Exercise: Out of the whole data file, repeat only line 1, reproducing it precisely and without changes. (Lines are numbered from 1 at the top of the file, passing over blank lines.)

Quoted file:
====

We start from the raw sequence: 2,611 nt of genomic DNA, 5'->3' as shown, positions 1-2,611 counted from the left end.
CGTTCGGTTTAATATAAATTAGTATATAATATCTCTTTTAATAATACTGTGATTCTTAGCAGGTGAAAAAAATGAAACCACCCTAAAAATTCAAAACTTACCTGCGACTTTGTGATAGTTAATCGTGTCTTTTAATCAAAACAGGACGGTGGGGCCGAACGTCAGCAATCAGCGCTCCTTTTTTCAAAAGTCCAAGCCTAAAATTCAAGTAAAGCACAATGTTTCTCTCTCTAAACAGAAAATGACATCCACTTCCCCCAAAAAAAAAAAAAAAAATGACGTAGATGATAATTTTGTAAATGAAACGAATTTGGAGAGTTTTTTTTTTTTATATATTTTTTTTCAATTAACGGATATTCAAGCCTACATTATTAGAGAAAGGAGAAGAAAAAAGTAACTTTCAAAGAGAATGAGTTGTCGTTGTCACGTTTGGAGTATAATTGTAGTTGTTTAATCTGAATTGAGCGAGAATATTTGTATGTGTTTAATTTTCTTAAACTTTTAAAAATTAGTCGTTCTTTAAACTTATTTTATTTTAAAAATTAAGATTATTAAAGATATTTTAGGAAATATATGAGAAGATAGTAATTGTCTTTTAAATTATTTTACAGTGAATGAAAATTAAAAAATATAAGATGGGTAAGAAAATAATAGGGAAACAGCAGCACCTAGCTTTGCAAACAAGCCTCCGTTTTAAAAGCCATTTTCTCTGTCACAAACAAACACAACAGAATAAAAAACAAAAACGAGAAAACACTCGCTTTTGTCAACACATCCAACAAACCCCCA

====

We start from the raw sequence: 2,611 nt of genomic DNA, 5'->3' as shown, positions 1-2,611 counted from the left end.